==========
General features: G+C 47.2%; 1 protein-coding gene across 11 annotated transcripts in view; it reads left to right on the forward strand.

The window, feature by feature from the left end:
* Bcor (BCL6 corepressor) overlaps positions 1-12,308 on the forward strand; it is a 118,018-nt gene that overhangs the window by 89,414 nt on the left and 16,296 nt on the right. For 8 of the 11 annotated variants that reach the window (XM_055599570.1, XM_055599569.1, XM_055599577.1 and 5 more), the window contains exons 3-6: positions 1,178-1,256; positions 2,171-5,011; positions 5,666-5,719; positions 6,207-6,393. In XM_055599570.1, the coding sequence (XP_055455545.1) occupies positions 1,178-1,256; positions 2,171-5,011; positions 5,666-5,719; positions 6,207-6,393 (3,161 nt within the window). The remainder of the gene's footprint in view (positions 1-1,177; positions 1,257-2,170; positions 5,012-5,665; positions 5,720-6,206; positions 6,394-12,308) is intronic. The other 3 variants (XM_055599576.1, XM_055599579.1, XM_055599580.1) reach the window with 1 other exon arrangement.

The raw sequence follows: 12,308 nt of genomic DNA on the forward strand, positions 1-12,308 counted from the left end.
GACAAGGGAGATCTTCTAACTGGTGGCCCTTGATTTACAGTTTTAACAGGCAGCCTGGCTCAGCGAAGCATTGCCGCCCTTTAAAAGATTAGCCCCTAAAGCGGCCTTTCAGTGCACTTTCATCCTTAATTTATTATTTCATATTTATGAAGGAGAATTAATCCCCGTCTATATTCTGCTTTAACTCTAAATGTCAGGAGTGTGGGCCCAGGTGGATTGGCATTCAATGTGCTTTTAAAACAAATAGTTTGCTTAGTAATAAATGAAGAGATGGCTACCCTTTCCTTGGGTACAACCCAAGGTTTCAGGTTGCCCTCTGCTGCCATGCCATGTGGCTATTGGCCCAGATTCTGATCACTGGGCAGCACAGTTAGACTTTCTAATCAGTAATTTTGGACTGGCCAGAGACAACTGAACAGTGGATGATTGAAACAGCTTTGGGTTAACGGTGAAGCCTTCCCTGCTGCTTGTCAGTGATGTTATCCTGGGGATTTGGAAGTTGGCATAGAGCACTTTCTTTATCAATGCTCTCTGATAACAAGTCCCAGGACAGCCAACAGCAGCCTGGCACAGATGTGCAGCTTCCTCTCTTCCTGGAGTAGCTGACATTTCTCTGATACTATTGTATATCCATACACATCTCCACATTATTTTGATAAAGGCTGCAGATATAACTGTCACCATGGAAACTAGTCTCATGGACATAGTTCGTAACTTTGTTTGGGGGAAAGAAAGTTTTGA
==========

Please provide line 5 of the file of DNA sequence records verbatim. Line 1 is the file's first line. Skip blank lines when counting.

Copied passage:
GACAAGGGAGATCTTCTAACTGGTGGCCCTTGATTTACAGTTTTAACAGGCAGCCTGGCTCAGCGAAGCATTGCCGCCCTTTAAAAGATTAGCCCCTAAAGCGGCCTTTCAGTGCACTTTCATCCTTAATTTATTATTTCATATTTATGAAGGAGAATTAATCCCCGTCTATATTCTGCTTTAACTCTAAATGTCAGGAGTGTGGGCCCAGGTGGATTGGCATTCAATGTGCTTTTAAAACAAATAGTTTGCTTAGTAATAAATGAAGAGATGGCTACCCTTTCCTTGGGTACAACCCAAGGTTTCAGGTTGCCCTCTGCTGCCATGCCATGTGGCTATTGGCCCAGATTCTGATCACTGGGCAGCACAGTTAGACTTTCTAATCAGTAATTTTGGACTGGCCAGAGACAACTGAACAGTGGATGATTGAAACAGCTTTGGGTTAACGGTGAAGCCTTCCCTGCTGCTTGTCAGTGATGTTATCCTGGGGATTTGGAAGTTGGCATAGAGCACTTTCTTTATCAATGCTCTCTGATAACAAGTCCCAGGACAGCCAACAGCAGCCTGGCACAGATGTGCAGCTTCCTCTCTTCCTGGAGTAGCTGACATTTCTCTGATACTATTGTATATCCATACACATCTCCACATTATTTTGATAAAGGCTGCAGATATAACTGTCACCATGGAAACTAGTCTCATGGACATAGTTCGTAACTTTGTTTGGGGGAAAGAAAGTTTTGA